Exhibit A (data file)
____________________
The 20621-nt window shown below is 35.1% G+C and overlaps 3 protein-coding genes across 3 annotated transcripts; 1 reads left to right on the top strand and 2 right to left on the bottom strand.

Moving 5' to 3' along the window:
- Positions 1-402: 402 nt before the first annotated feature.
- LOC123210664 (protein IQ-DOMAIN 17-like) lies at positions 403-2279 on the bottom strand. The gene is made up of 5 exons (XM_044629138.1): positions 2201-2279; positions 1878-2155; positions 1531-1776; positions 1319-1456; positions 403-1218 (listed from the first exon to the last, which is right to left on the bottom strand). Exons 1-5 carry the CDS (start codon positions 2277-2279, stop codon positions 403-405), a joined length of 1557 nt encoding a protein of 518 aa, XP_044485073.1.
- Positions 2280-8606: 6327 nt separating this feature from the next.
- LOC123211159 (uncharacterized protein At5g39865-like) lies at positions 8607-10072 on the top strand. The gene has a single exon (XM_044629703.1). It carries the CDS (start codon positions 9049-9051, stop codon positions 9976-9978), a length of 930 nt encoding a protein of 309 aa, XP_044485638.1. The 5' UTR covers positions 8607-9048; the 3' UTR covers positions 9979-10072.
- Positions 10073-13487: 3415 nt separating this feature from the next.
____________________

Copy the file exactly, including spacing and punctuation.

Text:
The 20621-nt window shown below is 35.1% G+C and overlaps 3 protein-coding genes across 3 annotated transcripts; 1 reads left to right on the top strand and 2 right to left on the bottom strand.

Moving 5' to 3' along the window:
- Positions 1-402: 402 nt before the first annotated feature.
- LOC123210664 (protein IQ-DOMAIN 17-like) lies at positions 403-2279 on the bottom strand. The gene is made up of 5 exons (XM_044629138.1): positions 2201-2279; positions 1878-2155; positions 1531-1776; positions 1319-1456; positions 403-1218 (listed from the first exon to the last, which is right to left on the bottom strand). Exons 1-5 carry the CDS (start codon positions 2277-2279, stop codon positions 403-405), a joined length of 1557 nt encoding a protein of 518 aa, XP_044485073.1.
- Positions 2280-8606: 6327 nt separating this feature from the next.
- LOC123211159 (uncharacterized protein At5g39865-like) lies at positions 8607-10072 on the top strand. The gene has a single exon (XM_044629703.1). It carries the CDS (start codon positions 9049-9051, stop codon positions 9976-9978), a length of 930 nt encoding a protein of 309 aa, XP_044485638.1. The 5' UTR covers positions 8607-9048; the 3' UTR covers positions 9979-10072.
- Positions 10073-13487: 3415 nt separating this feature from the next.